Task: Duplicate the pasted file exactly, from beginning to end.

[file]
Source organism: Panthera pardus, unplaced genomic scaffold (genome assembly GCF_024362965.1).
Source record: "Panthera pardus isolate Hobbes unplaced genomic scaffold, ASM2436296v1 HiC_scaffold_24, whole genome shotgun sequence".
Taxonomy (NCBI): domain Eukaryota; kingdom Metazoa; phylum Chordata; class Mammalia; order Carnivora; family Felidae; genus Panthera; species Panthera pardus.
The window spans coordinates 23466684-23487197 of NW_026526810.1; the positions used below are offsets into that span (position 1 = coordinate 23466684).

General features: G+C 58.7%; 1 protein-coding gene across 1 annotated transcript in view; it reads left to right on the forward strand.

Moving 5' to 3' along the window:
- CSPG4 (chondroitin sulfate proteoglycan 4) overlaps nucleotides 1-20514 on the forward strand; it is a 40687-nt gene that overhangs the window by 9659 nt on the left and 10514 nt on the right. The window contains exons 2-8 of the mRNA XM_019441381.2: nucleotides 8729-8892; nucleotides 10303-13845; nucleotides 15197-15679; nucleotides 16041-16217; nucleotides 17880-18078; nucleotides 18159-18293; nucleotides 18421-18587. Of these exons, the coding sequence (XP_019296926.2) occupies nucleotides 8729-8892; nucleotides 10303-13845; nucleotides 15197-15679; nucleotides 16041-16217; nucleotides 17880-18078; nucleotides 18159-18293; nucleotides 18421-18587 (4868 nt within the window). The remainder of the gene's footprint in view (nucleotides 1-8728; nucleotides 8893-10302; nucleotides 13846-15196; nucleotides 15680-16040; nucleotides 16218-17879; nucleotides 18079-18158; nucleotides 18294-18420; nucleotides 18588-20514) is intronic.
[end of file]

Source organism: Panthera pardus, unplaced genomic scaffold (genome assembly GCF_024362965.1).
Source record: "Panthera pardus isolate Hobbes unplaced genomic scaffold, ASM2436296v1 HiC_scaffold_24, whole genome shotgun sequence".
Taxonomy (NCBI): domain Eukaryota; kingdom Metazoa; phylum Chordata; class Mammalia; order Carnivora; family Felidae; genus Panthera; species Panthera pardus.
The window spans coordinates 23466684-23487197 of NW_026526810.1; the positions used below are offsets into that span (position 1 = coordinate 23466684).

General features: G+C 58.7%; 1 protein-coding gene across 1 annotated transcript in view; it reads left to right on the forward strand.

Moving 5' to 3' along the window:
- CSPG4 (chondroitin sulfate proteoglycan 4) overlaps nucleotides 1-20514 on the forward strand; it is a 40687-nt gene that overhangs the window by 9659 nt on the left and 10514 nt on the right. The window contains exons 2-8 of the mRNA XM_019441381.2: nucleotides 8729-8892; nucleotides 10303-13845; nucleotides 15197-15679; nucleotides 16041-16217; nucleotides 17880-18078; nucleotides 18159-18293; nucleotides 18421-18587. Of these exons, the coding sequence (XP_019296926.2) occupies nucleotides 8729-8892; nucleotides 10303-13845; nucleotides 15197-15679; nucleotides 16041-16217; nucleotides 17880-18078; nucleotides 18159-18293; nucleotides 18421-18587 (4868 nt within the window). The remainder of the gene's footprint in view (nucleotides 1-8728; nucleotides 8893-10302; nucleotides 13846-15196; nucleotides 15680-16040; nucleotides 16218-17879; nucleotides 18079-18158; nucleotides 18294-18420; nucleotides 18588-20514) is intronic.